Lies, rumours, violence

I shivered with shock as I scrolled down a family WhatsApp group this week. What I saw was the kind of thing that people on my side of the ideological spectrum tend to dismiss as stupidity fed by fascist political groups. But words (memes, anonymous texts…), including those we despise, have power. The savage violence against Muslims in India proves we should not neglect the dangers of peer-to-peer (P2P) fear-mongering in Brazil.

So what happened is that someone shared a long text by an anonymous author. This person claimed the coronavirus is a strategic victory of communist China over the capitalist West. In the highly connected, yet unequal and under-educated Brazil that turned Bolsonarism into a nationwide phenomenon, a rhetorically sound lie (something untrue said by someone who knows it is untrue) quickly spreads as a rumour (something untrue people may consider plausible and true). In a historically fearful and violent society, the consequences of widely spread rumours can be deadly.

What I read about India this week serves as a cautionary tale. Recent weeks have seen a surge in cases of violence against Muslims in the country with thousands injured and dozens killed by Hindu men. According to The Guardian, the attacks started after “false rumours of a Muslim uprising spread across rightwing Hindu social media, alleging dozens of mosques in Delhi had announced over loudspeakers that they would throw all Hindus out of Delhi and that the police had arrested 32 imams”. Online interactions did not create the historical religious discrimination, but they did fuel the fire.

So far, in Brazil, xenophobic attacks against anyone who looks Chinese have largely remained verbal, still violent and dangerous considering the virus is only starting to disrupt everyday life. To make matters worse, the communist vs. capitalist argument feeds the anger-loaded public debates between supporters of the conservative-reactionary-nationalistic ideology represented in Bolsonaro and the rest. That’s why I shivered with shock as I read the rumoured lie in my family’s group. What are the risks of people I love being poisoned by misinformation (or poisoning others by sharing lies) to the point of resorting to verbal and physical violence against what has been constructed to them as threats and enemies?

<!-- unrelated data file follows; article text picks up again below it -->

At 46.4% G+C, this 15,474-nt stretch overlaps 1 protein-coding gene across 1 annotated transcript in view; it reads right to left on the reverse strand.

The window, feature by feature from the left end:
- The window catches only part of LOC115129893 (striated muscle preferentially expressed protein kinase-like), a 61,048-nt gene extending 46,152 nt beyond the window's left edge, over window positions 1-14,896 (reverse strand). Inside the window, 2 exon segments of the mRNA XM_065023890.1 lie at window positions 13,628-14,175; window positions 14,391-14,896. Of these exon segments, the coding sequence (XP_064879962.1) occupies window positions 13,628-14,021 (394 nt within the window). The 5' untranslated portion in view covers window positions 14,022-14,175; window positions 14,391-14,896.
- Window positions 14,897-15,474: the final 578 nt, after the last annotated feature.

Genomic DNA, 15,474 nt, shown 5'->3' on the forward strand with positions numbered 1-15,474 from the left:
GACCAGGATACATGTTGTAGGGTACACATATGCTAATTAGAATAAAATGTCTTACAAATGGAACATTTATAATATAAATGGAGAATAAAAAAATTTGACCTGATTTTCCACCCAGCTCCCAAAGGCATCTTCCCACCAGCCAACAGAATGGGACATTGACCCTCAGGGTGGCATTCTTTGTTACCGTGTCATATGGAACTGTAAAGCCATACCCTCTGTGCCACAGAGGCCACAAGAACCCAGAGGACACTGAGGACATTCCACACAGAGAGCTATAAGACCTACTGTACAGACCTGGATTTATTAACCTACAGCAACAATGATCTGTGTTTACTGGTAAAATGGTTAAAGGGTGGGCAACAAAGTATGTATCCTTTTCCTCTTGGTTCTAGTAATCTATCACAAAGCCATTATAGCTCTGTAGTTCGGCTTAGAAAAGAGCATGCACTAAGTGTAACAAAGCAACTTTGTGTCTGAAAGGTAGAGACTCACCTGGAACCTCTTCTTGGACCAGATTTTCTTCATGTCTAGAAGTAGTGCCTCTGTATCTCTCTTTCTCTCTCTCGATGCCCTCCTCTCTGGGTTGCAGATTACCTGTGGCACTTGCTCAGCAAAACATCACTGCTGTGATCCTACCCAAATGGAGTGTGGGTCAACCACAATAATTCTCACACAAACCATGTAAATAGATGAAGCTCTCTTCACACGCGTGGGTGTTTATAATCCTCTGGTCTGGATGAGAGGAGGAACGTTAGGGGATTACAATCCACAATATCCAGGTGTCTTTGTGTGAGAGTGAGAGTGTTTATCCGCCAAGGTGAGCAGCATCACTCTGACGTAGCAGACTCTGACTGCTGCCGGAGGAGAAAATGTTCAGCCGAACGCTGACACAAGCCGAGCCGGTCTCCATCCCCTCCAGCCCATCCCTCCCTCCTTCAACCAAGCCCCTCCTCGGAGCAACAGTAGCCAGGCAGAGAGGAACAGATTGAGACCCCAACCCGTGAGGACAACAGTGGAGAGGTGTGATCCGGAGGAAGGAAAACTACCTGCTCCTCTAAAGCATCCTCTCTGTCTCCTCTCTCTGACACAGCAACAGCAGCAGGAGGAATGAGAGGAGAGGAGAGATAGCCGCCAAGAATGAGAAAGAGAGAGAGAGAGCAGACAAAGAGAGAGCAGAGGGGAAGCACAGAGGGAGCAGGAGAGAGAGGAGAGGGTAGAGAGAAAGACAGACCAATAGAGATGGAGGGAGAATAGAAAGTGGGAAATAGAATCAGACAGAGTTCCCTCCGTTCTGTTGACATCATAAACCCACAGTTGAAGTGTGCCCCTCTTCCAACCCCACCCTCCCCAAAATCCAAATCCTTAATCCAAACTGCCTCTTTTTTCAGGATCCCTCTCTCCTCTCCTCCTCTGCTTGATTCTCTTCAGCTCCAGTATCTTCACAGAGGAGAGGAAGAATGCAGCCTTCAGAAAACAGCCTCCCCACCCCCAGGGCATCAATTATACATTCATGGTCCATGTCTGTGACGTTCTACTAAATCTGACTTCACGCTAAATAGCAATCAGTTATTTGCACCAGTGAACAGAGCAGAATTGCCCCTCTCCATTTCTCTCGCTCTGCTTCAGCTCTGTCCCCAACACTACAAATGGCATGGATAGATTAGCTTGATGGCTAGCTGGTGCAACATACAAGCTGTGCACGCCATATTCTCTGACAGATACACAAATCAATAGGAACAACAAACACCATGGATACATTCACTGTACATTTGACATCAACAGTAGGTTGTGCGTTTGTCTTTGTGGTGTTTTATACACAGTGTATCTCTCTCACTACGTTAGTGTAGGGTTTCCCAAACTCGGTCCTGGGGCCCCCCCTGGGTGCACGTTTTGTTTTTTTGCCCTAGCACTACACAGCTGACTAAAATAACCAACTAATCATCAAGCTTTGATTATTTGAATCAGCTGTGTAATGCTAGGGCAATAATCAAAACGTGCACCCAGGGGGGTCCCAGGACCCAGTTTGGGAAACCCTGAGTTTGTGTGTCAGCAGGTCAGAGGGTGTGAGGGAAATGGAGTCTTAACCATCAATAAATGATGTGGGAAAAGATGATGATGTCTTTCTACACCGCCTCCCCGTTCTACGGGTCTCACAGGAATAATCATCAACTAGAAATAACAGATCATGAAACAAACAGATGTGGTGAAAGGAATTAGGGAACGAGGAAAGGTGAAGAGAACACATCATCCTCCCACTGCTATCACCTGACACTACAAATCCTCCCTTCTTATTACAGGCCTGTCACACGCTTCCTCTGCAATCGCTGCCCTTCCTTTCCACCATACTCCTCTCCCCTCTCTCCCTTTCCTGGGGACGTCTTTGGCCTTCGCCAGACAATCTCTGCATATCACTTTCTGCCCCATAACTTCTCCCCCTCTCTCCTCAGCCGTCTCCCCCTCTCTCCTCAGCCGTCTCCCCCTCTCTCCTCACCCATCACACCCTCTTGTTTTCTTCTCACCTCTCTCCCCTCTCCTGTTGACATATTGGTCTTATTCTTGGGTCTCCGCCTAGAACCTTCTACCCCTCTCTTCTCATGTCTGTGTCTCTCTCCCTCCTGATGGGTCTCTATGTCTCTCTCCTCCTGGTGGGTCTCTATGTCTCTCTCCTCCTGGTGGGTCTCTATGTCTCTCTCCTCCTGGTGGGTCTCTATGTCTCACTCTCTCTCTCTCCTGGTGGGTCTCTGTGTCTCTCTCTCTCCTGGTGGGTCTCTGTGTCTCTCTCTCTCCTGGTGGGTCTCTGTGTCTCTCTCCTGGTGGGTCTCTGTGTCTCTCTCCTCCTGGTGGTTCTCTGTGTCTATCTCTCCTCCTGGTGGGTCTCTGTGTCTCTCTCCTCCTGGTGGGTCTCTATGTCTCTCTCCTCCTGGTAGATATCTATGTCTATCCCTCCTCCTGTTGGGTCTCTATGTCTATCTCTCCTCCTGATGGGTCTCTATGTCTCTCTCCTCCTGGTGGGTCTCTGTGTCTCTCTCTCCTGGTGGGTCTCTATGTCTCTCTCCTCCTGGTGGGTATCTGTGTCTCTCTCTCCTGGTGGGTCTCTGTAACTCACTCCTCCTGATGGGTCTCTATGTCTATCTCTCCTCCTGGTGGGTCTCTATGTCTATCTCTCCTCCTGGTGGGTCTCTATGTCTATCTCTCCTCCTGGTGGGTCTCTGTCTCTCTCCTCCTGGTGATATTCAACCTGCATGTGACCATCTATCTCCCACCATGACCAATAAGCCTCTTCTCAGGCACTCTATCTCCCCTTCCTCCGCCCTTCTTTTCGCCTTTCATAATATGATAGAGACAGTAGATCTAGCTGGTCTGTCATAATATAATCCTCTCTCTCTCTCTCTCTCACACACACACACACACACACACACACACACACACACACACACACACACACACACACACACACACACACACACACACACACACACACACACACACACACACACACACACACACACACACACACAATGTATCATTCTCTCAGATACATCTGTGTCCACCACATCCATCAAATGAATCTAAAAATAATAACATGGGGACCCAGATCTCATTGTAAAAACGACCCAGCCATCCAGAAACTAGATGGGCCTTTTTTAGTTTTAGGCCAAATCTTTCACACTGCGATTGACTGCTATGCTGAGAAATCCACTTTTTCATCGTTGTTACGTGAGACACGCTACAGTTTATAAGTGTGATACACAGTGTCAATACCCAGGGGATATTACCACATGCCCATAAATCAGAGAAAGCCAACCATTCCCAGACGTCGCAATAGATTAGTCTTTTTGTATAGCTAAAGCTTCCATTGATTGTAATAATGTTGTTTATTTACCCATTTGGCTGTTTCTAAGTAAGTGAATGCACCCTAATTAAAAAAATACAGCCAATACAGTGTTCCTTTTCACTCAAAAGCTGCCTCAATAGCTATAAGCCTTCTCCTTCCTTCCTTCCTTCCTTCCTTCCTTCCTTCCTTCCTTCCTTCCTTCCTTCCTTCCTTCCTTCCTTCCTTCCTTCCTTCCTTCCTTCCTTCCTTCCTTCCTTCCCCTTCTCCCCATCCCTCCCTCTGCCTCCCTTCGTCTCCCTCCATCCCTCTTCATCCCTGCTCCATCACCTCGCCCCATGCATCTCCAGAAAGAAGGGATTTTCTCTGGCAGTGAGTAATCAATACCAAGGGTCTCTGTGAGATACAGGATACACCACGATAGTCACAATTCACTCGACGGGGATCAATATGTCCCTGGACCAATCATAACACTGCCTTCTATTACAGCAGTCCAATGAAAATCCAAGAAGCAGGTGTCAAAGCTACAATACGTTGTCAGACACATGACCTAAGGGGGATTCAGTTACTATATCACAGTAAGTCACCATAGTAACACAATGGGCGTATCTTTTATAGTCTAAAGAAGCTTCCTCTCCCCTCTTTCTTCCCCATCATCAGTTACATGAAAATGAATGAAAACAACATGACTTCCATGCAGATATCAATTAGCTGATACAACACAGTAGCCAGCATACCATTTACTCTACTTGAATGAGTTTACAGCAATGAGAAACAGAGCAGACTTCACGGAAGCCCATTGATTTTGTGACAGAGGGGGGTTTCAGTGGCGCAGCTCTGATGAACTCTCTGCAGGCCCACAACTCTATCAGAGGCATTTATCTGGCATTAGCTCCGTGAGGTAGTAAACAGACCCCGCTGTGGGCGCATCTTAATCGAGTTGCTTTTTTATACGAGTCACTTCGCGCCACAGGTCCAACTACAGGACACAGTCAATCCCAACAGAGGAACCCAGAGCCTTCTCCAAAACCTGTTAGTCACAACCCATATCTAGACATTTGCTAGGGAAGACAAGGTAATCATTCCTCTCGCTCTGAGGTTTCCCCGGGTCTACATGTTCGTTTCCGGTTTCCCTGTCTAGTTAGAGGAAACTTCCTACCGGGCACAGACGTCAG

Considering my clear politican stance against what that text shared in the WhatsApp group represented, would people I love attack me and others like me? I don’t think so. I hope not. But at the same time I wonder how many Muslim victims of Hindu wrath in India were attacked by people they considered friends… just the thought of it, even if absurd, makes me shiver again.


RECOMMENDED REFERENCE: If you are interested in following discussions about the relationship between peer-to-peer communication (e.g. WhatsApp) and right-wing radicalization in Brazil, follow the work of Dr. David Nemer, Brazilian Assistant Professor at the University of Virginia.

Photo by United Nations on Unsplash.